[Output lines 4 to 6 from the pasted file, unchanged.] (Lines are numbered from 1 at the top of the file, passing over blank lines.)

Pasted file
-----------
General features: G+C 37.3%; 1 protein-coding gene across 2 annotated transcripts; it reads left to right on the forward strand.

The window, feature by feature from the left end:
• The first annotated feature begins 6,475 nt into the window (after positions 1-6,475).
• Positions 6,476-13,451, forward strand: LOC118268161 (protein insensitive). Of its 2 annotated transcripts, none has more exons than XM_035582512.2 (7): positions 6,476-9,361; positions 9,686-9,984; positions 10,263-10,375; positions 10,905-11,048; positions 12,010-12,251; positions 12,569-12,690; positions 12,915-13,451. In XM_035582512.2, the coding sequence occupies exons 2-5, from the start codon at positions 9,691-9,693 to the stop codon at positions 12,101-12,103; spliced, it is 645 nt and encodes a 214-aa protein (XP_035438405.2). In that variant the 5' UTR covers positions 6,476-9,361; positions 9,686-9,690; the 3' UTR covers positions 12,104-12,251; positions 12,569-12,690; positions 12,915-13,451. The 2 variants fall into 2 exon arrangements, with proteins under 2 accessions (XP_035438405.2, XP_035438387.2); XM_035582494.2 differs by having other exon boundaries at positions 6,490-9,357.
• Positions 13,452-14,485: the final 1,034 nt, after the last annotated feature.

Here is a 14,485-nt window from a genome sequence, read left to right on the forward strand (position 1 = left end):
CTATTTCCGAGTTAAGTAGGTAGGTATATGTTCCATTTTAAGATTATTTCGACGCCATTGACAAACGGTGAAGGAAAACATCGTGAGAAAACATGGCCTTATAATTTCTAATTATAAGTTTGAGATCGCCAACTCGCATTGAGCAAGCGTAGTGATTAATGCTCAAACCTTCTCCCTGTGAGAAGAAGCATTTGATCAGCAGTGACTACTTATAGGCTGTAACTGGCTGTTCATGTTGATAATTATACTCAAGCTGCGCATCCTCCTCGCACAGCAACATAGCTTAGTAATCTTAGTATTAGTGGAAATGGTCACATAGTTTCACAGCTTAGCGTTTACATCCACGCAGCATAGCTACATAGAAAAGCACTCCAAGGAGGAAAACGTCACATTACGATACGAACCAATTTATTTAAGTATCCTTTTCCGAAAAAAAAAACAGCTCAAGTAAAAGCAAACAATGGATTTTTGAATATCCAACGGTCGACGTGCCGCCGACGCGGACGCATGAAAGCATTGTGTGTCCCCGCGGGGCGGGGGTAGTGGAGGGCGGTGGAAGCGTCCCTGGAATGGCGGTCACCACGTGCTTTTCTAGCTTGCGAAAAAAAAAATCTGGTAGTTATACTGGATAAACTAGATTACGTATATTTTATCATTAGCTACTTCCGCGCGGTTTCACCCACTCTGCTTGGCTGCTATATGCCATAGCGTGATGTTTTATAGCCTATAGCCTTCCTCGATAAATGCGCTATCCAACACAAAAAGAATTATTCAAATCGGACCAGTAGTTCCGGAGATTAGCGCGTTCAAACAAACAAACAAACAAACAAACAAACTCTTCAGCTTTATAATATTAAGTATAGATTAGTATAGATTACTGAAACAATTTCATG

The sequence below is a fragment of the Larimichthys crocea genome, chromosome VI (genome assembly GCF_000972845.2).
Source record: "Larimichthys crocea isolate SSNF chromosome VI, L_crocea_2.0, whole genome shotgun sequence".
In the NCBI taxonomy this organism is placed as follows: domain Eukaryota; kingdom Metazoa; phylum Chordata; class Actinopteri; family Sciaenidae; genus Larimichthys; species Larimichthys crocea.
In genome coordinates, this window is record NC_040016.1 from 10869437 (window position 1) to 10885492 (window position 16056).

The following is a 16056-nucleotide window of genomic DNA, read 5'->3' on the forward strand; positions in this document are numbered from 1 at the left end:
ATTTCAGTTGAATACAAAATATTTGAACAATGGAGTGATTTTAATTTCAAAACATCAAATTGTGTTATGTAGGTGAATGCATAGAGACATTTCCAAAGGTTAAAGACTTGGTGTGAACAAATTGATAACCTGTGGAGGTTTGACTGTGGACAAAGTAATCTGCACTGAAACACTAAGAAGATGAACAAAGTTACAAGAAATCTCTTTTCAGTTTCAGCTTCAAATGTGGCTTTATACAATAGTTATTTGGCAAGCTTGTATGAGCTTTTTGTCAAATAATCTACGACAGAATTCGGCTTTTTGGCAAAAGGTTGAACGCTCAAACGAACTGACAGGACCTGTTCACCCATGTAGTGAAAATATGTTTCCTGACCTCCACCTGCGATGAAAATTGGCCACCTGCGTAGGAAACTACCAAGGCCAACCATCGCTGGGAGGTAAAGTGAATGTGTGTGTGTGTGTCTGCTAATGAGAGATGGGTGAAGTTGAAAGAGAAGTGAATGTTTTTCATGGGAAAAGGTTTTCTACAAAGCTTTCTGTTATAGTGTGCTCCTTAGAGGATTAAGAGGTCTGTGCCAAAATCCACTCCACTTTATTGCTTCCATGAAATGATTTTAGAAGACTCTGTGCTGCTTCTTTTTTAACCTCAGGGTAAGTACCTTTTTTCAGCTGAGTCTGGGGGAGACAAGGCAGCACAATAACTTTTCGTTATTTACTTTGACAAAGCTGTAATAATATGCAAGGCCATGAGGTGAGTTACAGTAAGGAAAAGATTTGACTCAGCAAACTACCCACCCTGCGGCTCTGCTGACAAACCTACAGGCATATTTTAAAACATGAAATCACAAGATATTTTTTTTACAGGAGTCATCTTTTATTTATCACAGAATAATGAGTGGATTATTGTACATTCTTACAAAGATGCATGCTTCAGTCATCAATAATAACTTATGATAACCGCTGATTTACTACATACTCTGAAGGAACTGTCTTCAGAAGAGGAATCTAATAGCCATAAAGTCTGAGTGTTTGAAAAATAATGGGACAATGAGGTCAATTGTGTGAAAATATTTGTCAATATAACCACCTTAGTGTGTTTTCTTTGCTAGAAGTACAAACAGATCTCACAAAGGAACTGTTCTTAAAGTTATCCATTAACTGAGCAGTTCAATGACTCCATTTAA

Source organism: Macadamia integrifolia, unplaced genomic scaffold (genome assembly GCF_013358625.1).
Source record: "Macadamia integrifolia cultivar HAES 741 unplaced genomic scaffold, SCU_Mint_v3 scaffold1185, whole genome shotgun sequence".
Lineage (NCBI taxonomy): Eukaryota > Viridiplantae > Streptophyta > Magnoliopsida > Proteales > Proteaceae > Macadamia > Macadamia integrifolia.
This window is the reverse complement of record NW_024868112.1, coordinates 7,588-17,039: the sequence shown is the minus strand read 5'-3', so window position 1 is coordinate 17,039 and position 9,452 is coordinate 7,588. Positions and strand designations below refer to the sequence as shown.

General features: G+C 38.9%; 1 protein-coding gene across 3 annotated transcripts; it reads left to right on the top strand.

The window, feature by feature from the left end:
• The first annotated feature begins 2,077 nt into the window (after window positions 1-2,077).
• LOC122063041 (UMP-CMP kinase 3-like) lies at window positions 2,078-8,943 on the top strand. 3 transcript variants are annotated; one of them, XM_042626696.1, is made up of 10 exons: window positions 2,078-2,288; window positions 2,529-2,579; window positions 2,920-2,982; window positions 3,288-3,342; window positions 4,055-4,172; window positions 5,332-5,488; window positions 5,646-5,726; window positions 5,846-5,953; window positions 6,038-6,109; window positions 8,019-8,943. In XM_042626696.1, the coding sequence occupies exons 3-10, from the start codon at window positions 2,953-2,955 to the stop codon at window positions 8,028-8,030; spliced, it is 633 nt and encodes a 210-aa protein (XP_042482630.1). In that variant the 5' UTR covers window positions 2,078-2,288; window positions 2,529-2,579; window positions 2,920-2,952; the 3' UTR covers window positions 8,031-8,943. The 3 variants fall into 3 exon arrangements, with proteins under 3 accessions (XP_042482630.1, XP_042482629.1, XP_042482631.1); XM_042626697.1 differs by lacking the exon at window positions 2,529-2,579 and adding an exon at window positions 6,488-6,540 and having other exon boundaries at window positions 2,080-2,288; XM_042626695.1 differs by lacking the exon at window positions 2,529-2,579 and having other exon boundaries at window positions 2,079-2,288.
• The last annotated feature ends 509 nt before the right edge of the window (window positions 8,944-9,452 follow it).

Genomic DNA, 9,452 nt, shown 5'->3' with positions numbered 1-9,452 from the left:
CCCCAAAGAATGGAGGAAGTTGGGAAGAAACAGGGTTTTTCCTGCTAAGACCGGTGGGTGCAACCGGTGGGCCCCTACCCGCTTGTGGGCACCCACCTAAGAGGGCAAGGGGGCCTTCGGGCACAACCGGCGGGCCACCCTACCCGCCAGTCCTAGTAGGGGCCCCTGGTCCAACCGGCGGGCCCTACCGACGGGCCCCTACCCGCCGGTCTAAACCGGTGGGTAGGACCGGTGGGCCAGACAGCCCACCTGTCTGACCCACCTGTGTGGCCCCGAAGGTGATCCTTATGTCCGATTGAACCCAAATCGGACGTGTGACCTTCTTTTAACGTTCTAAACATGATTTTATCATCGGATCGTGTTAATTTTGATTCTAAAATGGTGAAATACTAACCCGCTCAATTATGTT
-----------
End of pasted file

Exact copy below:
• Positions 6,476-13,451, forward strand: LOC118268161 (protein insensitive). Of its 2 annotated transcripts, none has more exons than XM_035582512.2 (7): positions 6,476-9,361; positions 9,686-9,984; positions 10,263-10,375; positions 10,905-11,048; positions 12,010-12,251; positions 12,569-12,690; positions 12,915-13,451. In XM_035582512.2, the coding sequence occupies exons 2-5, from the start codon at positions 9,691-9,693 to the stop codon at positions 12,101-12,103; spliced, it is 645 nt and encodes a 214-aa protein (XP_035438405.2). In that variant the 5' UTR covers positions 6,476-9,361; positions 9,686-9,690; the 3' UTR covers positions 12,104-12,251; positions 12,569-12,690; positions 12,915-13,451. The 2 variants fall into 2 exon arrangements, with proteins under 2 accessions (XP_035438405.2, XP_035438387.2); XM_035582494.2 differs by having other exon boundaries at positions 6,490-9,357.
• Positions 13,452-14,485: the final 1,034 nt, after the last annotated feature.

Here is a 14,485-nt window from a genome sequence, read left to right on the forward strand (position 1 = left end):